Tuesday, September 9, 2008

Read. It's good for you.

All I do is read. 

When I'm done reading, I pick up another book and read. After my reading for classes is done, I read the economist, online articles from Drudge, the London Times, or ESPN (for fun mind you).

Often times, before I go to bed, if my room mate (my brother) is still doing stuff, I pick up another book or article that was sent to me by a friend, or quite often, my grandmother. 

So, what if I were illiterate? My life would be impossible. Meaningless. Futile. My life to this point has largely been defined by what I read, how I read and interpret it, how often I read it, and what I write and speak about in regards to that reading. I'd like to think I'm expanding my mind. Reading is like a drug that opens the mind, activating dank, dark, unknown corners of the cerebrum. And if that's truly the case, my brain is as open as the internet in Amsterdam (as compared to the internet in China). 

I am 100% certain that my future career will only require more reading, so I might as well learn how to overload the system now. Send me your summer reading lists, class book lists, favorite novels, poets, etc. and I will read them and give you 'Cliff's Notes' like synopses free of charge (Don't worry if you're reading selection is dry, I read anything, from boringly elitist ramblings of wanna-be philosophers, to telephone books and encyclopedias).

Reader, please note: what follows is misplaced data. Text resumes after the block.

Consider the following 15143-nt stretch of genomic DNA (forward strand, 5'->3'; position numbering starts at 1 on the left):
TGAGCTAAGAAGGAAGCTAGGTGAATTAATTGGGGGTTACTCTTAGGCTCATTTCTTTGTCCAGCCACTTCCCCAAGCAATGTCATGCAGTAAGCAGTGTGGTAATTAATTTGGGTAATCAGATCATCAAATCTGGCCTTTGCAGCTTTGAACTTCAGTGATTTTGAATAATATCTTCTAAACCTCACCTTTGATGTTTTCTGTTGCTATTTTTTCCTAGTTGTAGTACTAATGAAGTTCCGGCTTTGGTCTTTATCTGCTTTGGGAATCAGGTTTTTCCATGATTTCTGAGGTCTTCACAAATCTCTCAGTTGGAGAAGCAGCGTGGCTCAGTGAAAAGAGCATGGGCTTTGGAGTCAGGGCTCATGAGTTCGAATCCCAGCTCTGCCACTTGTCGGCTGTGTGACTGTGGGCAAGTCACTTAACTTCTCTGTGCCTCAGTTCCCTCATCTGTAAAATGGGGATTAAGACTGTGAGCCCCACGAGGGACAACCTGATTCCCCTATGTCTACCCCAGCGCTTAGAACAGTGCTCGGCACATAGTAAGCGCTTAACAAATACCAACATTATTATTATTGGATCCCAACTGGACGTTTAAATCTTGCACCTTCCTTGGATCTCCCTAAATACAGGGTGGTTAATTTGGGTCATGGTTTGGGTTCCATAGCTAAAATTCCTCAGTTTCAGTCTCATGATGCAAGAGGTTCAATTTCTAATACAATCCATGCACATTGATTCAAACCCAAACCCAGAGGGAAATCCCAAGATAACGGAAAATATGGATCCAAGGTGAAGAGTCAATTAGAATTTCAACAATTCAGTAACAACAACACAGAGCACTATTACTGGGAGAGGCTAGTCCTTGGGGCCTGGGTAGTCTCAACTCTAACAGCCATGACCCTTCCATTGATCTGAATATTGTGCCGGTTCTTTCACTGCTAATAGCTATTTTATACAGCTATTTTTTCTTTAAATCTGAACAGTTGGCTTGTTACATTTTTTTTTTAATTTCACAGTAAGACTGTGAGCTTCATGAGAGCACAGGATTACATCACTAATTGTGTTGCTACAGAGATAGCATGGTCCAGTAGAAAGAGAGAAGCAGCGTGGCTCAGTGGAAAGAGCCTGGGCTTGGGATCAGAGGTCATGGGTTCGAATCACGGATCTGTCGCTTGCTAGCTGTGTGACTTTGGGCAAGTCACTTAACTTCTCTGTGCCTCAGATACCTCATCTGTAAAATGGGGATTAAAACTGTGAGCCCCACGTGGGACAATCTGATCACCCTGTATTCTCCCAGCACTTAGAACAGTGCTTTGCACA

Anonymous said...

As someone who has to read tens of thousands of pages per year professionally, I totally concur.

For stuff that will be out of your usual bailiwick and might throw you for a bit of a loop, check out Chauncey's GAY NEW YORK, 1890-1940: The making of an Urban Male Subculture,

STORMING CAESAR'S PALACE, about welfare mothers in Vegas in the Seventies.

Eugene Genovese's ROLL JORDAN, ROLL is excellent on slavery, and I also liked A NATION UNDER THEIR FEET -- about slave politics before and after liberation.

One of my favorites, though, has got to be Alan Taylor's LIBERTY MEN AND THE GREAT PROPRIETORS: The Revolutionary Settlement on the Maine Frontier, 1760-1820. Was crucial in my thesis.

See also Richard White's THE MIDDLE GROUND: INDIANS, EMPIRES AND REPUBLICS in the GREAT LAKES, 1650-1812. Simply excellent.

jdprice said...

Reading is the key to a lot of things. Good on ya. I am an economist reader myself also. Not many people subscribe to that kind of stuff around here though. A great book that I just read is "Slow Food Nation: Why our food should be Good, Clean and Fair" by Carlo Petrini. It really opens your mind into the things that we eat and where our food comes from. Check it out.

Unknown said...

Love to read as well. Here are the books I have just finished.

FOOLING SOME OF THE PEOPLE ALL OF THE TIME, by David Einhorn. It is about Corporate Scandal that is unadressed because of political connections.

BULL! by Maggie Mahar.
It is a case study of market cycles focusing on the Bull market from 1982-2004.